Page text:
Gonzalez introduced the conversation by addressing the importance of having a safe environment for students to learn how to talk about these kinds of topics. “Until we make mistakes, we are not going to learn,” said Gonzalez. “No questions are off-limits. We want to make sure that everything is out there.”

Fisher has lived in many countries throughout the world, which she feels has had an impact on her views about race. Since she has moved around a lot, she had to constantly leave her comfort zones and reinvent who she was.

Fisher, who is half French and half English, was born in Africa and lived there until she was eleven years old. She has lived in multiple countries in Africa, Europe, Southeast Asia, and Australia. “From a young age, I became aware of many different types of dissidences,” Fisher said.

Due to her diverse background and colonial ancestry, Fisher had been questioning her identity. “Early on, I started thinking about, ‘Who am I? Where do I belong?’ said Fisher.

Her response to this question was, “Africa is my country.”

Fisher also touched upon discrepancies between the children being taught and the people teaching them. Right now, the teaching population is white and middle class, while the student population is more diverse. Studies show that there are more kids in kindergarten who are racially diverse than there are white. This raises issues of inequity, such as disproportionality, according to Fisher.

Fisher believes white people have a difficult time talking about race because they are afraid, because it is not something they are accustomed to.

“In this culture, people here are just taught not to bring up controversial topics,” said Fisher. “The idea of civil dialogue is important and beneficial because there really is not a place here to have that conversation. We need more experience talking to one another. There is a huge fear of conflict.”

Jessica Laursen, junior and journalism and mass communication major, said, “Important conversations like these need to happen. Whiteness has been looked over and not everyone understands it.”

Laursen continued by saying, “We are a step ahead of a lot of universities, where we create a safe space for people to ask questions.”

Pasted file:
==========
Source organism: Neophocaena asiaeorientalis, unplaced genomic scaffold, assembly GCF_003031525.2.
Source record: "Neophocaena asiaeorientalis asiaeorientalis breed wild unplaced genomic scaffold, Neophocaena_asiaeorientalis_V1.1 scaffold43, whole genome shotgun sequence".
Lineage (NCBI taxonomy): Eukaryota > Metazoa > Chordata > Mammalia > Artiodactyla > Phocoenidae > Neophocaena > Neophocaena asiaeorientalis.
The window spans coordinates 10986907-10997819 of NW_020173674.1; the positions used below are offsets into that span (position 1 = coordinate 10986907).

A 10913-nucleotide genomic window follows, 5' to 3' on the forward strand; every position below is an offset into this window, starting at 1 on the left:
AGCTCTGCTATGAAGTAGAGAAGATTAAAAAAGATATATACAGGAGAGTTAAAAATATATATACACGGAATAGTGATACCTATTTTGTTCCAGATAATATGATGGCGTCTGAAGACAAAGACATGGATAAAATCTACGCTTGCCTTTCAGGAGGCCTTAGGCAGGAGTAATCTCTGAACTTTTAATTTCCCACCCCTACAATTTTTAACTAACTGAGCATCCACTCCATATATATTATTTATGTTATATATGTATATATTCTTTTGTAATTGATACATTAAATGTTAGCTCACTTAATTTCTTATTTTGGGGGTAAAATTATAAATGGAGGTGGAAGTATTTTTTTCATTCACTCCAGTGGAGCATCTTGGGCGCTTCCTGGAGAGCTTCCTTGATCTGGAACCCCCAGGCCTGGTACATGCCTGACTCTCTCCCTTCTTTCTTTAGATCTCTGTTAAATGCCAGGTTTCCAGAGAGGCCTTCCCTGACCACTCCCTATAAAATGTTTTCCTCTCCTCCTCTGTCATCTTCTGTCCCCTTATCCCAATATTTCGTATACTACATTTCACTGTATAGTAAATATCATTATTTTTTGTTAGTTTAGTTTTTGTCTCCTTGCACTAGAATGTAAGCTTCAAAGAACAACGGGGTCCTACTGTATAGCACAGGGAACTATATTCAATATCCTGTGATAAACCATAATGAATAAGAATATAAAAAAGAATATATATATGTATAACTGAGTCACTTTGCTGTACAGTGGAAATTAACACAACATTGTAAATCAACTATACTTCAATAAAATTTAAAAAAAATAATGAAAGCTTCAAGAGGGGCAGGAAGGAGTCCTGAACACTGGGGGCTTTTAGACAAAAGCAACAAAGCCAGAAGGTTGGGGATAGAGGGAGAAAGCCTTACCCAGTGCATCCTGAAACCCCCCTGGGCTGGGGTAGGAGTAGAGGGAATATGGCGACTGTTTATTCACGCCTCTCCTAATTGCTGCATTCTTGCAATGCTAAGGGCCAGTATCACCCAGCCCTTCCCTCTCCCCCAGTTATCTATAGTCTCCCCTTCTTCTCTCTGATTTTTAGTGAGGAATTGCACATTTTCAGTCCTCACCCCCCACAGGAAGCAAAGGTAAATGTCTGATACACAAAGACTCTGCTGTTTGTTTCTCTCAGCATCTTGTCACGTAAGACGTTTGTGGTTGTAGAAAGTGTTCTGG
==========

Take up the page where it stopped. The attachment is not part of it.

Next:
Despite the fear of offending people and saying something incorrectly, Fisher pointed out that there has been more talk of these issues in light of recent events. “Since Trayvon Martin, people have really started addressing some of these issues publicly.”

Another issue that was also touched upon was the concept of whiteness as absence of color. Fisher felt that this was too simplistic. “Whiteness is more complex than just being non-black. Blackness is a lot more complex than just being non-white. We need to get away from binaries,” said Fisher.

The concept of people wanting to be colorblind by not noticing race and simply seeing a person was also mentioned. When asked about her thoughts on this, Fisher responded by saying, “I think it is insulting. I think we need to see the color.”

By failing to recognize diversity, you deny the person’s identity and they become invisible. “Being colorblind is not the solution. There is this illusion of equality, but there is no equality. There is equity, but equity is not equality,” commented Fisher.

JW Cook, junior and political science major, said, “There are a variety of students on campus and this impacts everyone. It’s important to heighten people’s awareness of these issues.”

On the topic of acknowledging whiteness and white privilege and whether or not it is discriminatory, Fisher said, “We have to embrace color and then try to figure out ‘what do I do with this?’ Then we can become an ally in an intelligent way.”

On the possibility of implementing ways to open up conversation between races, Fisher also said that it is important to create safe places with facilitators that would teach students how to have discussions on loaded topics. By doing so, people will become aware of what’s offensive or not.

“You cannot help where you are born and how you are raised,” Fisher said. “You need to start thinking deeper and questioning ‘what is?’”